Centre for African Studies (LUCAS)

Centre for African Studies
University of Leeds
Leeds LS2 9JT

Tel: 0113 343 5069
Fax: 0113 343 4400
african-studies@leeds.ac.uk

LUCAS Schools Project coordinator

Richard Borowski
R.Borowski@leeds.ac.uk

Various titles from Bayreuth African Studies

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From Bayreuth African Studies:

No.72. ‘They Keep The Home Fires Burning”: Conversations on food, manners and hospitality in Africa. Ed. Georgina Beier. 2005, pp. 181, ISBN 3 927510 87 4, €14.95.

No.75. Religion in the Context of African Migration. Eds. Afe Adogame and Cordula Weisskoppel. 2005, pp. 366, ISBN 3 927510 89 0, €27.95.

No.77. Africa, Europe and (Post)Colonialism: Racism, Migration and Diaspora. Eds. Susan Arndt and Marek Spitczok von Brisinski. 2006, pp. 346, ISBN 3 927510 93 9, €34.95.

No. 79. Die Macht des Wortes: Das journalistische Interview als Rezeptionsform afrikanischer Literaturen. Manfred Loimeier. 2006, pp. 511, ISBN 3 927510 94 7, €49.95.

No. 81. Subject, Context and the Contours of Nigerian Fiction
. Ezenwa-Ohaeto (ed. Eckhard Breitinger). 2007, pp.181, ISBN 978 3 939661 00 9, €9.95.

No. 82. Theatre, Performance and New Media in Africa. Eds. Susan Arndt, Eckhard Breitinger and Marek Spitczok von Brisinski.. 2007, pp.222, ISBN 978 3 939661 01 6, €19.95.

No. 83. Change Aesthetics in Anglophone Cameroon Drama and Theatre. Hilarious N.Ambe. 2007, pp.220, ISBN 978 3 939661 02 3, €24.95.

The extraordinary Africana publishing enterprise that is Bayreuth African Studies, created by Eckhard Breitinger who is now joined as co-publisher by Pia Thielmann, continues to produce a range of important studies, some of the more recent of which are listed above. We hope to carry more detailed reviews of individual volumes in future issues of the LUCAS Bulletin, and on our web site. Meanwhile, some brief comments on four volumes amongst those listed above. It is sad to report the death, in a road accident, of Hilarious N Ambe, but he has left us an authoritative and important study of contemporary Cameroonian Anglophone theatre (in which, inter alia, he chastises the present reviewer for being ignorant of important anglophone theatre in material published in the 1970s and ‘90s). The posthumously published study of Nigerian fiction by the Nigerian poet and critic Ezenwa-Ohaeto (who died at the age of 47) is complemented by an edition of Matatu, (No. 33) Of Minstrelsy and Masks: The Legacy of Ezenwa-Ohaeto in Nigerian Writing, eds. Christine Matzke, Aderemi Raji-Oyelade and Geoffrey V Davis, Rodopi, Amsterdam & NY, 2006. The writers under discussion in Die Macht des Wortes are Wole Soyinka and Ousmane Sembène. Finally, a special word of delight and appreciation for Georgina Beier’s gathering of fourteen conversations about food, culture and memory from a range of friends and colleagues in Africa. It’s a mixture of cookbook and cultural treasure chest!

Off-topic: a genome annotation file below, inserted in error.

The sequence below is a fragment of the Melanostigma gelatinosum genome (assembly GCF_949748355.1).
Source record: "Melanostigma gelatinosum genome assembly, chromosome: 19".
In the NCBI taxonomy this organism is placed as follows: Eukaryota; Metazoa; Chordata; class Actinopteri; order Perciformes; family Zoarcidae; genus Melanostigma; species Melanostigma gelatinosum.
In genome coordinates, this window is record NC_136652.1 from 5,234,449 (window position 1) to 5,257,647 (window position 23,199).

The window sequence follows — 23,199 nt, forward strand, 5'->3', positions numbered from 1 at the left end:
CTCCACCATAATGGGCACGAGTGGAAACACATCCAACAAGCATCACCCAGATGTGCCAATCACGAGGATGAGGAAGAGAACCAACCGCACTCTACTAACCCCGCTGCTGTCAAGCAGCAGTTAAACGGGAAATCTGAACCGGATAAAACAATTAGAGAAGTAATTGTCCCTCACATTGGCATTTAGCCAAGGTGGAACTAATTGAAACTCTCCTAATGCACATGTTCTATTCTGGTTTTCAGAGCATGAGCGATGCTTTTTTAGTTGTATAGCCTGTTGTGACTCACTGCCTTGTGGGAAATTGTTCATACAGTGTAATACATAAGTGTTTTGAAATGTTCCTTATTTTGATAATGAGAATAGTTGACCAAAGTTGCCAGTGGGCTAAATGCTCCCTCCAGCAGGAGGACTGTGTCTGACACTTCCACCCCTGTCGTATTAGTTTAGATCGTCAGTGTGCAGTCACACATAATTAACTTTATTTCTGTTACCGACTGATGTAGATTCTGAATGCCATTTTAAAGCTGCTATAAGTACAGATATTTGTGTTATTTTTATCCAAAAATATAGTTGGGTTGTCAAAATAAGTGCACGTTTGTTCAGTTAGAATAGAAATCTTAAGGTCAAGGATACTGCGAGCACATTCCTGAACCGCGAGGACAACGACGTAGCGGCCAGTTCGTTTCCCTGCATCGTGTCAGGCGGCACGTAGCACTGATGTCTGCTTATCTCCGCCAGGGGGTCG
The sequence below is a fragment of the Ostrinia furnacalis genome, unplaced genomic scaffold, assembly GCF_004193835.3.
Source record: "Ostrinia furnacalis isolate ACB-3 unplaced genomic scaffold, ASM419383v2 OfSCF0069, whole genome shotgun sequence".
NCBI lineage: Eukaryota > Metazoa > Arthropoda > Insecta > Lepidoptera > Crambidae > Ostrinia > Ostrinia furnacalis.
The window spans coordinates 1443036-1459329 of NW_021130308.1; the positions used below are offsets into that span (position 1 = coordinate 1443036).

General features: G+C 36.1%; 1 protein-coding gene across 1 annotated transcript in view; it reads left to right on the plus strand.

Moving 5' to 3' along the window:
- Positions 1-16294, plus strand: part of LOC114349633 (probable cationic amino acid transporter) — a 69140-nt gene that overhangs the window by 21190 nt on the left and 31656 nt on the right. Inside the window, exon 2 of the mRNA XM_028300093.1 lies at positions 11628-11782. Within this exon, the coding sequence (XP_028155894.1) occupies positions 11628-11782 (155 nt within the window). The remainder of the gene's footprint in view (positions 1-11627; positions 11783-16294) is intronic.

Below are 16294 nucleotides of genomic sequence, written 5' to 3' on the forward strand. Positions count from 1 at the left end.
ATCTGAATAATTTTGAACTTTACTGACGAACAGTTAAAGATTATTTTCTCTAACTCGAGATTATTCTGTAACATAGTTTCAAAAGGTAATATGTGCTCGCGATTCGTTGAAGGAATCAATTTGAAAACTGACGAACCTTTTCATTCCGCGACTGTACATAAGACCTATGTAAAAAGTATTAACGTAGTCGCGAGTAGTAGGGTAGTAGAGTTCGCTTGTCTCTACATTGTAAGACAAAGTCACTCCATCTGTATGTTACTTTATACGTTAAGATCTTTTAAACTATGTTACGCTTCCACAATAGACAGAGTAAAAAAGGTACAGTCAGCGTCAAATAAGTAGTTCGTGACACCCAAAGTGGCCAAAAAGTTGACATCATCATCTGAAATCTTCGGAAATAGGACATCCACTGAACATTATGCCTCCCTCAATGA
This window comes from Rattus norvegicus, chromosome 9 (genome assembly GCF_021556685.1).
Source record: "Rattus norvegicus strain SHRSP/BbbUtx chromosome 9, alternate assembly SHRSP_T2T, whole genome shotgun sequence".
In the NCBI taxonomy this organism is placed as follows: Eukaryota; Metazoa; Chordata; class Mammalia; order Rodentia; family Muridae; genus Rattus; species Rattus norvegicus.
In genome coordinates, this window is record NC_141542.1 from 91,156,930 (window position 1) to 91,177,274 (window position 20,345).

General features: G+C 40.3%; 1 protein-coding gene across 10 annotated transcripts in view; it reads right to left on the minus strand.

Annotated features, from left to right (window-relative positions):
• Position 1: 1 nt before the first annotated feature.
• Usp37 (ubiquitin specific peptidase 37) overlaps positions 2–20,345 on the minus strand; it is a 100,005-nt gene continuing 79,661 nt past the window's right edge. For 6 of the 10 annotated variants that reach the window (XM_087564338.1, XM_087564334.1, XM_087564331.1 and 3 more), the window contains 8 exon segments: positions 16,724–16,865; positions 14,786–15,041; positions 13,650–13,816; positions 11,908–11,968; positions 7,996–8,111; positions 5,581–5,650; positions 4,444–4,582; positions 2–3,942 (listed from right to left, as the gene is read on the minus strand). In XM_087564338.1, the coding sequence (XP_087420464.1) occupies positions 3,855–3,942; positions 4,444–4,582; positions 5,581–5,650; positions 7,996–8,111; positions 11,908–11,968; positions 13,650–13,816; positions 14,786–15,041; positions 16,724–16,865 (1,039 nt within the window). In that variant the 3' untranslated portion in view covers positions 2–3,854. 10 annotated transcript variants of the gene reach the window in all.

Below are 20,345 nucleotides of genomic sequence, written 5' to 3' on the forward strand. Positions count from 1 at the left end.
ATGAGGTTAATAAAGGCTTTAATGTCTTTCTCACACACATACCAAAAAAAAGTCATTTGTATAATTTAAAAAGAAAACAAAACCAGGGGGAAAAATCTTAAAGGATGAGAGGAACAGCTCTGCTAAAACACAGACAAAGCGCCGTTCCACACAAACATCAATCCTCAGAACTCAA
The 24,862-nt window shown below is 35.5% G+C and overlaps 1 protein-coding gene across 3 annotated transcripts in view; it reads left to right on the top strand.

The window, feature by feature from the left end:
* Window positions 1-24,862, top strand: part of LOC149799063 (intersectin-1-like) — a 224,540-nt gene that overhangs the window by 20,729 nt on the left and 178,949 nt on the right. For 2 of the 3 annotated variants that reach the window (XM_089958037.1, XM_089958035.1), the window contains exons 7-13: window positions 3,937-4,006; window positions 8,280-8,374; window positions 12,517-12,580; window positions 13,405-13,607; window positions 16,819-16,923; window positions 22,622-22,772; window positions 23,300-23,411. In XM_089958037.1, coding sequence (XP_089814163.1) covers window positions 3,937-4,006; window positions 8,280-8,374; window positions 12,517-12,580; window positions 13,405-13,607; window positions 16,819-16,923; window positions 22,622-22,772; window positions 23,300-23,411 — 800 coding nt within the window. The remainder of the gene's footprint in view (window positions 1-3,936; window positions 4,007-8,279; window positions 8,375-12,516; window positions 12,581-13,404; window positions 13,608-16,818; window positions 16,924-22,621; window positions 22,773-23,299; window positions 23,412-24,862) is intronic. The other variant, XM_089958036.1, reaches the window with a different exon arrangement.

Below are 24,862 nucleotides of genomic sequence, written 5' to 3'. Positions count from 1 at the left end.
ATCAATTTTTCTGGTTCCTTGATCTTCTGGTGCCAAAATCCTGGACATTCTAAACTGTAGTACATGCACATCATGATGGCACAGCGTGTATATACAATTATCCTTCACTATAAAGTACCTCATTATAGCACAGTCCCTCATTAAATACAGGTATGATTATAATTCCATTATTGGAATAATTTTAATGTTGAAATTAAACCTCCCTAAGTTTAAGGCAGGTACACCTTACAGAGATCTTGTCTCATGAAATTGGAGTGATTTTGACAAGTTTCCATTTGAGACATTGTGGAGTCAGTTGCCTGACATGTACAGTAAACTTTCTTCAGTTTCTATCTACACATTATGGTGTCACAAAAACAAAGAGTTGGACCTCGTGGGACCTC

Reviewed by: Martin Banham

[Published in Leeds African Studies Bulletin 69 (2007), pp. 95-96]

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